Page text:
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What is workplace discrimination?

Region: Ontario Answer # 628

What is workplace discrimination?

To discriminate means to make distinctions. Discrimination in itself is not prohibited by human rights laws. Discrimination is prohibited only based on certain grounds in certain situations. Discrimination does not have to be intentional for it to be against the law. It is the effect on the individual that matters. One of the situations where discrimination can be unlawful is in relation to employment.

Employment is interpreted very broadly in human rights cases, and includes casual, part-time, seasonal and contract employment and extends to probationary and volunteer situations. There does not have to be a written employment agreement for an employment relationship to exist. In fact, a human rights complaint can be filed before employment has begun, if there is a reason to believe that employment was denied because of illegal discrimination.

Unlawful discrimination can also come about when a rule applied equally to everybody has a disproportionate effect on a particular group due to their unique needs. For instance, only hiring employees of a certain height may constitute discrimination on the basis of sex since women are generally shorter than men. Also, discrimination can be unlawful in work-related situations, such as refusal to provide membership or equal treatment within a trade union or vocational association, if the refusal is related to a prohibited ground.

Work-related situations where unlawful discrimination may occur

The Ontario Human Rights Code guarantees “equal treatment with respect to employment” for all employees, and applies to every aspect of the working environment, including

  • Recruitment
  • Hiring
  • Training
  • Volunteering
  • Part-time and temporary employment
  • Interning
  • Job Promotions
  • Dismissals & Layoffs
  • Wages
  • Hours worked
  • Holidays
  • Benefits
  • Performance reviews

Prohibited grounds of workplace discrimination

Both federal and provincial human rights laws prohibit discrimination and harassment based on certain characteristics in certain situations. The prohibited grounds of workplace discrimination are:

  1. Age
  2. Ancestry
  3. Colour
  4. Race
  5. Place of origin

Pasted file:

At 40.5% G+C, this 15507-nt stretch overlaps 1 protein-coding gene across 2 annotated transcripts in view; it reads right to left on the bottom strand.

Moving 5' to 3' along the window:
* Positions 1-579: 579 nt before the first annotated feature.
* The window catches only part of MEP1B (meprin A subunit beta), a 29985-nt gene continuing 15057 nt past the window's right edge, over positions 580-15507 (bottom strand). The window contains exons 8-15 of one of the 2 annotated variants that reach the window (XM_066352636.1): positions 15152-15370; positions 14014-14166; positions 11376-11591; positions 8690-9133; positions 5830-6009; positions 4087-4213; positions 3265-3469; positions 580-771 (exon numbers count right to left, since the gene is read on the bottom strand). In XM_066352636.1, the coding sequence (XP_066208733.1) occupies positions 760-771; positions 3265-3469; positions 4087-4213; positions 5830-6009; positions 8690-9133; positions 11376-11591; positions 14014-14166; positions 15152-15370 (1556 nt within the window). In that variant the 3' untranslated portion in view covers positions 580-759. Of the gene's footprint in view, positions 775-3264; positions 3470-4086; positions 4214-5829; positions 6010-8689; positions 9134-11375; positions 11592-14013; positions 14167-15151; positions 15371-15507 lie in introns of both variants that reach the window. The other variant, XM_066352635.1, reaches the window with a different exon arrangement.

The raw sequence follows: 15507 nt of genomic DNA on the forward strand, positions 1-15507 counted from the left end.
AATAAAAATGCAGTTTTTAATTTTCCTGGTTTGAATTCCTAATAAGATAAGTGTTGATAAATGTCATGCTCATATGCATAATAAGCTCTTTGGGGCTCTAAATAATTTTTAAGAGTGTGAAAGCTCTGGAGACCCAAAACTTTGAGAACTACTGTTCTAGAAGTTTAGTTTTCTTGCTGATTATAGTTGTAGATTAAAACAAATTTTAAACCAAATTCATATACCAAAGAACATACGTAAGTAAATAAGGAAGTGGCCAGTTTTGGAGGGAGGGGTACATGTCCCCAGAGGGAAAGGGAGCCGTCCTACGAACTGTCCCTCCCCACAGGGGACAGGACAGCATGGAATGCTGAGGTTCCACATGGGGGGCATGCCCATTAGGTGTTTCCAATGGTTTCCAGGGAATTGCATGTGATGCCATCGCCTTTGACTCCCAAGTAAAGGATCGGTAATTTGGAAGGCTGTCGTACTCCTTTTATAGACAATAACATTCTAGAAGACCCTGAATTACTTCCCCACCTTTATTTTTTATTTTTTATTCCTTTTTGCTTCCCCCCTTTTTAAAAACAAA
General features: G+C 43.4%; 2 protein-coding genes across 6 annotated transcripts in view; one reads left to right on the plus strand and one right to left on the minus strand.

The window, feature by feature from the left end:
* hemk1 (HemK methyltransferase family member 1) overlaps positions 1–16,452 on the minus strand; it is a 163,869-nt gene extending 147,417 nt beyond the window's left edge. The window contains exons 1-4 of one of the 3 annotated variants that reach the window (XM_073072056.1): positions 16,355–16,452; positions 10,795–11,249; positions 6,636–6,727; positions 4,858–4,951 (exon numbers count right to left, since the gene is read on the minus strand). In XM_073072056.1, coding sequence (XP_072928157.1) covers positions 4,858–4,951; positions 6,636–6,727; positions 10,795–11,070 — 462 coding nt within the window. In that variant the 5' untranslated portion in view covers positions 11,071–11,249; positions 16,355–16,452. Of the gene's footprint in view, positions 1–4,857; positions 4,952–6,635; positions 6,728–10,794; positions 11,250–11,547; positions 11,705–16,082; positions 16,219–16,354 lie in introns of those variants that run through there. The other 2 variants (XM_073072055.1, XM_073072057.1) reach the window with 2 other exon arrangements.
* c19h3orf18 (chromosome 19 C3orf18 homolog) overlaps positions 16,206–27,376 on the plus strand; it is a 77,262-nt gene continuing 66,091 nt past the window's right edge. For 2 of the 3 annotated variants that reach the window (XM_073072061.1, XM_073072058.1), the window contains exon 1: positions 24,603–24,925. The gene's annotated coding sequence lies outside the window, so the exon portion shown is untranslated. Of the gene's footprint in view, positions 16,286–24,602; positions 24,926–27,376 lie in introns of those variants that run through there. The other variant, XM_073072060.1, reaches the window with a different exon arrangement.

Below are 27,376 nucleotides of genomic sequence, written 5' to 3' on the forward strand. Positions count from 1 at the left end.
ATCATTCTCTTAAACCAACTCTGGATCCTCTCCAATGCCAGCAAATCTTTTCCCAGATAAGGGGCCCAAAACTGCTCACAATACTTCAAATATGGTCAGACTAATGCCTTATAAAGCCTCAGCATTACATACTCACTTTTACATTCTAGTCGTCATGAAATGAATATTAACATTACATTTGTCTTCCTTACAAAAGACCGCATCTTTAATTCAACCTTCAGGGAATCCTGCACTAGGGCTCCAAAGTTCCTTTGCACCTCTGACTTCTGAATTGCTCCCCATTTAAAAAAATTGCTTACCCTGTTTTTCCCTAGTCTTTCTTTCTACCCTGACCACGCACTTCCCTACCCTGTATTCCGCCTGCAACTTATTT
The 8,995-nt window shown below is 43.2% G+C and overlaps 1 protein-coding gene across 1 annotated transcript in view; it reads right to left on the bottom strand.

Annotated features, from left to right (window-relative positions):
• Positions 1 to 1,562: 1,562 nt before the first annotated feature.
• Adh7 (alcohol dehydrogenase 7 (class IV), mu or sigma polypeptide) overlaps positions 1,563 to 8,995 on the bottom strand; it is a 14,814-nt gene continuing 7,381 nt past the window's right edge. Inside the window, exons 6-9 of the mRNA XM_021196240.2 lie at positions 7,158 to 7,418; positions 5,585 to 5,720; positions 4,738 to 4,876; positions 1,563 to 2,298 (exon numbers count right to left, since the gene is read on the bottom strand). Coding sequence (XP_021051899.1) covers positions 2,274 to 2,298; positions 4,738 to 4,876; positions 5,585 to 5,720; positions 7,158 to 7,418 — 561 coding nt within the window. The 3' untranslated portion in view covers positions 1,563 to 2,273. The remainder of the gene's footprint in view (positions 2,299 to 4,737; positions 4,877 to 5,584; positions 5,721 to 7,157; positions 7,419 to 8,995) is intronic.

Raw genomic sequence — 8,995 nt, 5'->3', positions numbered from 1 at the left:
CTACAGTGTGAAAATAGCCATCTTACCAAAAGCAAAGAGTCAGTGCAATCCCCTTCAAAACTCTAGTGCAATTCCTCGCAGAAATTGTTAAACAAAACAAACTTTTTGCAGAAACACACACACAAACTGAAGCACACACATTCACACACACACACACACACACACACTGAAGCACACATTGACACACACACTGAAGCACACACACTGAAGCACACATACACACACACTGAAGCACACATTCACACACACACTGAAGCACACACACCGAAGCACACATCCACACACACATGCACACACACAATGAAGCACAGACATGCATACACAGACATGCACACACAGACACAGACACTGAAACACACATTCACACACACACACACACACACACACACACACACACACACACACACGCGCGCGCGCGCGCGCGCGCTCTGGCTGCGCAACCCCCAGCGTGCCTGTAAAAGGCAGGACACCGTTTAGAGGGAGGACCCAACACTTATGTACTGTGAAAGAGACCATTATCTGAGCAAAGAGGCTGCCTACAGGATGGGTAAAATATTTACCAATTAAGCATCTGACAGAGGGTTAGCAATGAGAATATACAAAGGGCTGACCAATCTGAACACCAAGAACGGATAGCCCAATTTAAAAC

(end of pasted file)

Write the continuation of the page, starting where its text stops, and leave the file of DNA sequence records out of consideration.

6. Ethnic origin
  7. Citizenship
  8. Religion or creed
  9. Gender (including identity and expression)
  10. Handicap or disability
  11. Sex (including pregnancy and breastfeeding)
  12. Sexual orientation
  13. Marital status
  14. Family status
  15. Criminal record (which has not been removed by a pardon or record suspension)
  16. Record of offences (in employment only)
  17. Receipt of public assistance (in housing only)

It is important to understand that the law places restrictions on these prohibited grounds only in certain situations. For example, an employer cannot fire an employee for going on pregnancy leave. This is unlawful discrimination based on sex. However, there are situations which seem to be discriminatory but are not because human rights laws have provided an exception to the rules. For example, employers are entitled to discriminate against employees who do not have a certain attribute, where that attribute is a genuine requirement of the job, such as perfect vision, certain educational designations, or work-related experience.

Other forms of workplace discrimination

Harassment is also a form of discrimination. Harassment means that the ‘harasser’ acts in an annoying or abusive manner that is known or ought reasonably to be known to be unwelcome by the other person. For more information about harassment, refer to topic 629 What is workplace harassment?

Sexual harassment is a particular type of gender or sex based discrimination that occurs in employment settings. For more information, refer to topics # 617 – 621.

Get help

You have many options if you are experiencing discrimination at work, including: starting a lawsuit in court, filing a grievance, bringing a complaint to a labour board, or filing a complaint with a human rights commission. For more information, visit the Ontario Human Rights Commission.

A criminal record will appear on an employment police check and will affect your ability to get or keep a job. To erase your criminal record, learn more at Pardon Partners. It’s easier than you think.

If you are involved in an employment dispute and require legal advice and assistance, contact our preferred paralegals Nicola (Nick) Giannantonio Legal Services.

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